Skip to main content

Behind the 25: Author Shares Thoughts On The Countdown

Counting down the Top 25 Plays in Cowboys franchise history certainly wasn't the easiest of tasks, and as with any list, there's going to be debate and second-guessing. More or less the whole point of doing lists in the first place, no?

 When the idea was originally hatched, my first task was to scribble down the plays that immediately came to mind, the no-brainers. No ranking or anything, just trying to put 25 or so plays on paper and start the process. And sitting here more than a year later, looking at that piece of paper, the second line reads: Larry Allen tackle.

 Even remember watching the YouTube clip two or three times that very day and taking the time to see how many yards he ran before tackling Saints linebacker Darion Connor in that December 19, 1994 contest. Figured the play was a lock for the list considering the Cowboys defense held New Orleans to a field goal following the interception return, thus making the tackle all the more worthy. And Dallas won the game, too, 24-16.

 So what happened?

 Well, Danny White to Drew Pearson happened in a Divisional Playoff game on Jan. 13, 1981. In the final minute, a gorgeous floating pass, 23 yards in the box score, 31 from where White actually launched it. Cowboys win. If Roger Staubach had thrown that ball, it would've been right there with the Hail Mary and the 1979 comeback win in the finale against the Redskins.

 To be candid, the play snuck up on me in the midst of compiling the list, and had to be included. Knew the Cowboys beat the Falcons twice in the playoffs when former Dallas quarterback Eddie LeBaron was Atlanta's general manager from 1977-82, because he told me a few years back they were his two toughest losses in football, as a player, coach, executive, whatever. Just didn't know White threw a last-minute touchdown to win one of them. Could use the excuse of being five years old and living in Boston at the time, but the list was inclusive of numerous plays from the 1960s and early-1970s before my birth, so that wouldn't make much sense.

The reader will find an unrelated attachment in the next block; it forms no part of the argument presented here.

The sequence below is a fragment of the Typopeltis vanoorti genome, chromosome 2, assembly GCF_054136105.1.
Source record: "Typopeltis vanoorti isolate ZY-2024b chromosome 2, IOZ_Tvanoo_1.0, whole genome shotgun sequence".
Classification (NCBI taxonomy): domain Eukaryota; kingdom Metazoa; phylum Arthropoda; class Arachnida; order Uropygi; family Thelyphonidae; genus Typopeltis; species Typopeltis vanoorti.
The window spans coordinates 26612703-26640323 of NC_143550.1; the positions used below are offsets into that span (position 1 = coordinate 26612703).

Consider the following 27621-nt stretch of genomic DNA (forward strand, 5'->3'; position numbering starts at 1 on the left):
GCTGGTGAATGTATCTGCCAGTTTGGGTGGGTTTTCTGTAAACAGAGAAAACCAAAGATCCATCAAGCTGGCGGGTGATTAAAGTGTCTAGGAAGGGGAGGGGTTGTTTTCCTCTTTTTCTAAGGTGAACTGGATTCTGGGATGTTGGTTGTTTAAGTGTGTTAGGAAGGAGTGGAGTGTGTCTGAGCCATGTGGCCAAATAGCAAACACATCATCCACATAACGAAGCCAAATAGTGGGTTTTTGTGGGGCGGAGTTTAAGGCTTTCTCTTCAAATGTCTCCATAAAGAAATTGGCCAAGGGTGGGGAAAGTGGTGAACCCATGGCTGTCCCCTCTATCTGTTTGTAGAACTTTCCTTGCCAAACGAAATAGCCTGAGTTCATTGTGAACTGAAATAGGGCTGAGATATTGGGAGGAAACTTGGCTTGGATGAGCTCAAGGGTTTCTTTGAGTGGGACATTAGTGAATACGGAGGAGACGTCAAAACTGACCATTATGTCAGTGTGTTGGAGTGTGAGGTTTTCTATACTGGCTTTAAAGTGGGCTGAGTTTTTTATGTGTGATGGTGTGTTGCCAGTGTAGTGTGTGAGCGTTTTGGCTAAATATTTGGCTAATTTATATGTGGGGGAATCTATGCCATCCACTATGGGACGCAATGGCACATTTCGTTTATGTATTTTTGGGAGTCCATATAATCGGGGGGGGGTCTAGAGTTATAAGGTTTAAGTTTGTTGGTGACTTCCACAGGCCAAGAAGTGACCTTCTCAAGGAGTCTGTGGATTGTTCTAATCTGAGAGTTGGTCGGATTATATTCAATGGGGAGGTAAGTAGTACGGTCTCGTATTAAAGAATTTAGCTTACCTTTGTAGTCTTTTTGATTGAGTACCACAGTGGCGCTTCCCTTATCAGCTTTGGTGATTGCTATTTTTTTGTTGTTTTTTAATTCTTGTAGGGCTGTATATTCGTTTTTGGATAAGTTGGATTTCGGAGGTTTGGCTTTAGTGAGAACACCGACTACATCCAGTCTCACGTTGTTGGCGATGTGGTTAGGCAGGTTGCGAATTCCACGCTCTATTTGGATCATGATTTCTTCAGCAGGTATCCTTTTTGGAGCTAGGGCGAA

So by the time we were approaching Allen territory – my thought was around 10ish – came across the White/Pearson pass-and-catch in researching if there were any plays we may have missed. Now the dilemma was which of the remaining plays to cut. And Allen was my choice.

 The play should've been in there. In retrospect, would've cut one of the bottom few, and Allen would've landed in the 10-12 range.

 As for the rest of the list, a few thoughts:

  • Went above and beyond in finding plays from meaningful games, and obviously those won by the Cowboys. There were exceptions, though, when the play was just so mind-boggling that common sense prevails, like the Woody Dantzler kick return in a completely meaningless loss to San Francisco in 2002. Ended up watching that replay at least 10 times; it's just stunning on so many levels. Think it's all the cooler that it's Woody Dantzler rather than say a Bob Hayes or Deion Sanders.
  • Was thinking some may feel the Alvin Harper slant catch against the 49ers in the NFC Championship Game might have been rated a little high at No. 2, but for me, the play represented the entire mindset of the trio of Super Bowls that came in that four-year run. We're not running Emmitt Smith three times off tackle and punting the ball back to watch Steve Young march down the field and win. We're the best team on the planet and we're not playing to lose. Try and stop us.
  • Was tough to select an Emmitt Smith play from the 1993 finale against the New York Giants at the Meadowlands. For me, it's the singular greatest individual game played by any member of the franchise. Ever, in the 52 years. How to pick just one play? And his longest play from scrimmage that day was the one during which he separated his shoulder late in the first half. Didn't pick that one, kind of felt like it had to be a play after the separation.
  • Some felt Emmitt breaking the rushing record was too low on the list at No. 16. Look, the run was certainly historic, but the team stunk at the time, lost the game in question at home to Seattle, and Emmitt ran for a lot more yards after. Just didn't think in the grand scheme of it all that as a snap of the football it carried more meaning than an interception to win a playoff game or a game-winning catch. Not a knock at Emmitt in the least.
  • Not sure why Emmitt is Emmitt and not Smith. Just is. Not like we're buddies, have spoken with him twice. Same way as Deion is Deion and Dez is Dez. Can't really explain the reasoning.
  • The Hail Mary play was No. 1 with about two seconds of thought. Much like when we did the Top Games in Texas Stadium history the 1979 regular-season finale against the Redskins was No. 1. Could've tried to be cute in both instances, but would've also looked like an idiot in the process. Like people who try and argue Wayne Gretzky is the greatest hockey player ever. If he never scored a single goal, not one, he would be the all-time leading scorer. That's how many assists he tallied. And, oh yeah, he's also the all-time leading goal scorer. There is no debate.

Look for Jeff Sullivan's column in each issue of Dallas Cowboys Star Magazine and follow him on Twitter: @SullyBaldHead.

This article has been reproduced in a new format and may be missing content or contain faulty links. Please use the Contact Us link in our site footer to report an issue.